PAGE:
On the surface of all tissue layers exposed to the outside environment is a coating of mucin layers which is produced by goblet cells along the epithelium. These mucosal layers differ in their exact composition, but their primary objectives are to protect the tissues from invading pathogens. Commensal or “cooperative” bacteria are essential in maintaining the integrity of the mucosa. They prevent other more sinister bacteria from burrowing into the mucin layers and in turn can use the outermost layer as a nutrient source. Subsequently, the byproducts, such as short chain fatty acids of commensal bacteria utilizing mucins for energy also benefits the host. 

The degree of thickness of the mucosa layer proportional to the concentration of bacteria. Within the upper gastrointestinal tract, which was previously thought to be sterile, has a thinner coating of mucins that are resistant to fluctuating acidity (MUC5AC). However, as one progresses along the gastrointestinal tract, the thickness, and the composition of the mucin (MUC2) changes.

Within the colon there are two layers of mucins, the inner and the outer layer. The inner mucin layer is primarily sterile thanks to its peptidoglycan net. If any invading pathogens were to breach this layer it could have drastic inflammatory response which could begin an unfortunate cycle of inflammation. Fortunately, a very thick outer layer of mucin and the hordes of commensal bacteria make it difficult for invading pathogens to pass. The figure below shows the outer and inner mucin layers of colon. 

Figure was taken without any alterations without the permission of the author.


Hansson GC. Mucins and the microbiome. Annual review of biochemistry. 2020 Jun 20;89:769-93.

How does the microbiome relate to asthma?

Asthma or airflow obstruction due to immune malfunction is not only susceptible to genetics and environmental triggers but is also influenced by both the respiratory and gastrointestinal (GI) microbiome. This is fascinating as each system has their own localized mucosal immune system (MALT) and their own bacterial communities. Though the exact nature of the relationship is not clear, researchers suggest that the cells that coat the lining of both the respiratory and GI tracts react similarly when one or the other is damaged (1, 2).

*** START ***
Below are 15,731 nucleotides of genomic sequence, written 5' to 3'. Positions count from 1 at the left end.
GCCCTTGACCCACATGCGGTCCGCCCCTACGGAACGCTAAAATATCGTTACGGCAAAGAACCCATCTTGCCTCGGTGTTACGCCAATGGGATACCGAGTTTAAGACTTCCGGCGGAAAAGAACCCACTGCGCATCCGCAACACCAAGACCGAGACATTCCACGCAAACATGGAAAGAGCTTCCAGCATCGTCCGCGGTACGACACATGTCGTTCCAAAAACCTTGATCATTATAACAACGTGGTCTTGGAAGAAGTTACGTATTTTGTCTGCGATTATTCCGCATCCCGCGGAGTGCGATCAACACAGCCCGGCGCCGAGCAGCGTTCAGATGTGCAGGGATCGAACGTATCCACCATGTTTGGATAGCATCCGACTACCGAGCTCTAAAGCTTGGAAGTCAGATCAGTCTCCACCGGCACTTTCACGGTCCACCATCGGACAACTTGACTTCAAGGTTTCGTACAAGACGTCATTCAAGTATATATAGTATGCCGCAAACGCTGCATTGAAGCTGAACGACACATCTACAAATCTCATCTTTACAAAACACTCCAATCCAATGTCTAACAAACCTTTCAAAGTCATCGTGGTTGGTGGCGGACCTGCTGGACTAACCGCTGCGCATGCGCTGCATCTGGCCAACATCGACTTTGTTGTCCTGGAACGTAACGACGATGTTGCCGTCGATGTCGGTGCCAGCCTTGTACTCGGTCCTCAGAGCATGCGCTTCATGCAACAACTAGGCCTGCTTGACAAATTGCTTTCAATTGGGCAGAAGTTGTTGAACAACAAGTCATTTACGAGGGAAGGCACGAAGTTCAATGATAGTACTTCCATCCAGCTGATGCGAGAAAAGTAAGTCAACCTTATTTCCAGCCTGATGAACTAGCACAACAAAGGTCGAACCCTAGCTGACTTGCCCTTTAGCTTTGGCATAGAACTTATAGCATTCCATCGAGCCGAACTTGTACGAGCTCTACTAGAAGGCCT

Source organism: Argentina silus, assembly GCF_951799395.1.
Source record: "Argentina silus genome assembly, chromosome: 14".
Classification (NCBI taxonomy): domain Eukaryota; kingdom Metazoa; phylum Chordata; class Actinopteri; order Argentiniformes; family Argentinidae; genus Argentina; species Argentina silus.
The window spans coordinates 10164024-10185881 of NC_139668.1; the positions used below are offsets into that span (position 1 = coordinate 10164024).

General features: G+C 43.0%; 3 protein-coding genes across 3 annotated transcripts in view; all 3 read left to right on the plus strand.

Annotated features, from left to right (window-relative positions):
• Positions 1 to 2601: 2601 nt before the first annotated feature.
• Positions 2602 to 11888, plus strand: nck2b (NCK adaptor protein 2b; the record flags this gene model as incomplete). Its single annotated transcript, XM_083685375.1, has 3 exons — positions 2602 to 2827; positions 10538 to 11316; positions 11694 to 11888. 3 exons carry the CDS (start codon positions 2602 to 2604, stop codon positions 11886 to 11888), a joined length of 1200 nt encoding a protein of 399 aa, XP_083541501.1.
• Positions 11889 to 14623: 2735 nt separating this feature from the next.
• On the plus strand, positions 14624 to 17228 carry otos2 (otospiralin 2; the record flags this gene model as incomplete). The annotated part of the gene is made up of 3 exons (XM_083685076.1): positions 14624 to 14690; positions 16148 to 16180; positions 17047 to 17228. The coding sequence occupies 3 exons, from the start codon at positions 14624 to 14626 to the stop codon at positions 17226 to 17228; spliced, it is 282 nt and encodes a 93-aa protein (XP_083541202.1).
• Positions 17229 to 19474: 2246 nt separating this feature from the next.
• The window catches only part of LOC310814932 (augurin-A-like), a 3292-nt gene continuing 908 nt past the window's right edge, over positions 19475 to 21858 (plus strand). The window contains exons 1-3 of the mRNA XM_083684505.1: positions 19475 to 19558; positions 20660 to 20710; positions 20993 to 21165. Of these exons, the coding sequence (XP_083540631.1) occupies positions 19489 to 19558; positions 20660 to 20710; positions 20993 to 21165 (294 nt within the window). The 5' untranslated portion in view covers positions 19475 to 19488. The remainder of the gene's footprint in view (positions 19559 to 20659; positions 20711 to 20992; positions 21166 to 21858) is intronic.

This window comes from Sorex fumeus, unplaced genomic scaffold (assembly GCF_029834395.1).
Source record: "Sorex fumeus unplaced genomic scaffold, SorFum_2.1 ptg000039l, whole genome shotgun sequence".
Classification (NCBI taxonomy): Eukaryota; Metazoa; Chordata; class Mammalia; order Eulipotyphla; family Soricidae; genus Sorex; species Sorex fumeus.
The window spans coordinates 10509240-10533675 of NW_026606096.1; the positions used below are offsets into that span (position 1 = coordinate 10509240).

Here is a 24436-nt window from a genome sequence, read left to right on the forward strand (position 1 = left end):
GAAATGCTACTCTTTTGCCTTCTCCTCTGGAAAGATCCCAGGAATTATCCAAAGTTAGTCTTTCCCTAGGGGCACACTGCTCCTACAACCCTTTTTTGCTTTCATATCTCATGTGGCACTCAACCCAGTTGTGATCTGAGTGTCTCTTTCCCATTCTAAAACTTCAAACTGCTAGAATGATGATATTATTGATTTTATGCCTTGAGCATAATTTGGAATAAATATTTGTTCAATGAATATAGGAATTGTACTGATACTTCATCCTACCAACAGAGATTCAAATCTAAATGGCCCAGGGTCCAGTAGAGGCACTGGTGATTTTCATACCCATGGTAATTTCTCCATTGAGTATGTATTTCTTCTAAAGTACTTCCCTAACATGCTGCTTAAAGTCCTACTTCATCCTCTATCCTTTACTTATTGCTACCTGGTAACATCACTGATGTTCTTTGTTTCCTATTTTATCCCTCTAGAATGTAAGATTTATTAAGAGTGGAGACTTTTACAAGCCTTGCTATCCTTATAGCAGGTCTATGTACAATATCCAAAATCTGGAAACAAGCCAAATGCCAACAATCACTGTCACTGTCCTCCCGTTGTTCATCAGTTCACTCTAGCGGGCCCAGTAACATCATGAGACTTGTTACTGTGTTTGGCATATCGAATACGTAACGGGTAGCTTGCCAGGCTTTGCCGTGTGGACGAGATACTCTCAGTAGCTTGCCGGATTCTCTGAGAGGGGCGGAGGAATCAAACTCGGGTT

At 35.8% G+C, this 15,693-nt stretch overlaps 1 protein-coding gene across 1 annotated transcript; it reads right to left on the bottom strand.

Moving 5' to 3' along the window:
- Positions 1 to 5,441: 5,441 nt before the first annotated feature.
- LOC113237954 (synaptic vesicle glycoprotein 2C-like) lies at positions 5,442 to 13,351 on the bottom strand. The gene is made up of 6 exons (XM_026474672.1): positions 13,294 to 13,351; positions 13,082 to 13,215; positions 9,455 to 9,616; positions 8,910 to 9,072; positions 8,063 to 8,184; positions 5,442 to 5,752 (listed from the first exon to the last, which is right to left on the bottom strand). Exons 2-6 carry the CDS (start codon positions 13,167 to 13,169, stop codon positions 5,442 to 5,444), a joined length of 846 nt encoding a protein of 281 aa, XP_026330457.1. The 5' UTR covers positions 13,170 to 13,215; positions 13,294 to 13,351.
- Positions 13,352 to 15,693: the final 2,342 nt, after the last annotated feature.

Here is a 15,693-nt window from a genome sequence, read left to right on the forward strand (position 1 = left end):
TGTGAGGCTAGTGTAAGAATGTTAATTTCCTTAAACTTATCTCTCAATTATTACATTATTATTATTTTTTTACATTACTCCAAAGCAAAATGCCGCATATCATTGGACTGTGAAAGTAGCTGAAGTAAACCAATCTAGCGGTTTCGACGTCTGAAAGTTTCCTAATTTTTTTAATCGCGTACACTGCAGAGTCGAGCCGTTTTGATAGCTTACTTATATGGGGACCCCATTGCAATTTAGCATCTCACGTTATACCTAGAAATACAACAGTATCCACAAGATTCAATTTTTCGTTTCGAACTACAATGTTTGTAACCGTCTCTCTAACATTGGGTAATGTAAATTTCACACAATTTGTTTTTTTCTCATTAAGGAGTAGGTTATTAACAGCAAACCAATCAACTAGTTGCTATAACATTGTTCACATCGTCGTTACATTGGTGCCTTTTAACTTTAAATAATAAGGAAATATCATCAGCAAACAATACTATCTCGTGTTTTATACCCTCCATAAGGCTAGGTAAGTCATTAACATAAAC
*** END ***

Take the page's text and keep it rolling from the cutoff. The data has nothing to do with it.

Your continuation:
The gut lung axis, first established in 2015, demonstrates that subtle changes in the gastrointestinal tract correlates with severe changes in respiratory disease status (3). In the case of asthma, short chain fatty acids and other microbial derived metabolites, appear to be the bigger drivers of developing symptoms (3). This is supported by alterations to a development GI microbiome could have severe consequences on the long-term respiratory health of an individual.  Additionally, childhood and perinatal exposure to antibiotics, factors that influence infant microbiome, and another significant disruption to a development of a healthy immune system can have long term consequences (4).


  1.  Perrone EE, Jung E, Breed E, Dominguez JA, Liang Z, Clark AT, Dunne WM, Burd EM, Coopersmith CM. Mechanisms of methicillin-resistant Staphylococcus aureus pneumonia-induced intestinal epithelial apoptosis. Shock (Augusta, Ga.). 2012 Jul;38(1):68.
  2. Coopersmith CM, Stromberg PE, Davis CG, Dunne WM, Amiot DM, Karl IE, Hotchkiss RS, Buchman TG. Sepsis from Pseudomonas aeruginosa pneumonia decreases intestinal proliferation and induces gut epithelial cell cycle arrest. Critical care medicine. 2003 Jun 1;31(6):1630-7.
  3.  Barcik W, Boutin RC, Sokolowska M, Finlay BB. The role of lung and gut microbiota in the pathology of asthma. Immunity. 2020 Feb 18;52(2):241-55.
  4. Taylor SL, Simpson JL, Rogers GB. The influence of early-life microbial exposures on long-term respiratory health. Paediatric Respiratory Reviews. 2021 May 26.

What are the most favourable bacteria to have in your oral microbiome, and how do you cultivate a healthy oral microbiome?

The mouth is not a homogeneous environment for the resident microbiota, but offers several distinct habitats for microbial colonisation, such as teeth, gingival sulcus, attached gingiva, tongue, cheek, lip, and hard and soft palate. These oral habitats form a highly heterogeneous ecological system and support the growth of significantly different microbial communities. The teeth are the only natural non-shedding surfaces in the human body and provide unique opportunities for extensive biofilm formation, and a secure haven for microbial persistence. Early colonizers of the tooth are mainly health-associated streptococcal species, such as S. sanguinis and S. gordonii, as well as other closely related taxa. Subsequent colonization of the teeth with pathogenic species, in combination with a constant supply of carbohydrates (sugars), can lead to dental decay. There are a few host- and microbe-derived factors that can contribute to a healthy oral microbiome. 

  • Reduction of dental plaque by removing it (brushing your teeth).
  • Fluoride: Prevents and treats caries by promoting remineralization of tooth enamel. It can also impair bacterial metabolism.
  • Reduction in amount and frequency of consumption of sucrose and acidic drinks (even the ones that are sugar-free). 
  • Agents reducing acid production or promoting alkali generation within dental plaque (for instance arginine). 
  • Increasing salivary flow. Saliva has the capability to assist in buffering acids, supplying antimicrobial peptides and antibodies. Chewing gums containing polyols, such as xylitol, provide salivary stimulus without fermentable carbohydrates.
  • Probiotics: Adding non-pathogenic species to outcompete the pathogenic species. Streptococcus dentisani and Streptococcus A12 are two recently described species which show particular promise as potential probiotics.
  • (Specifically targeted) antimicrobial peptides: Targeted method to remove specific pathogenic species such as S. mutans, while leaving commensal streptococci unharmed.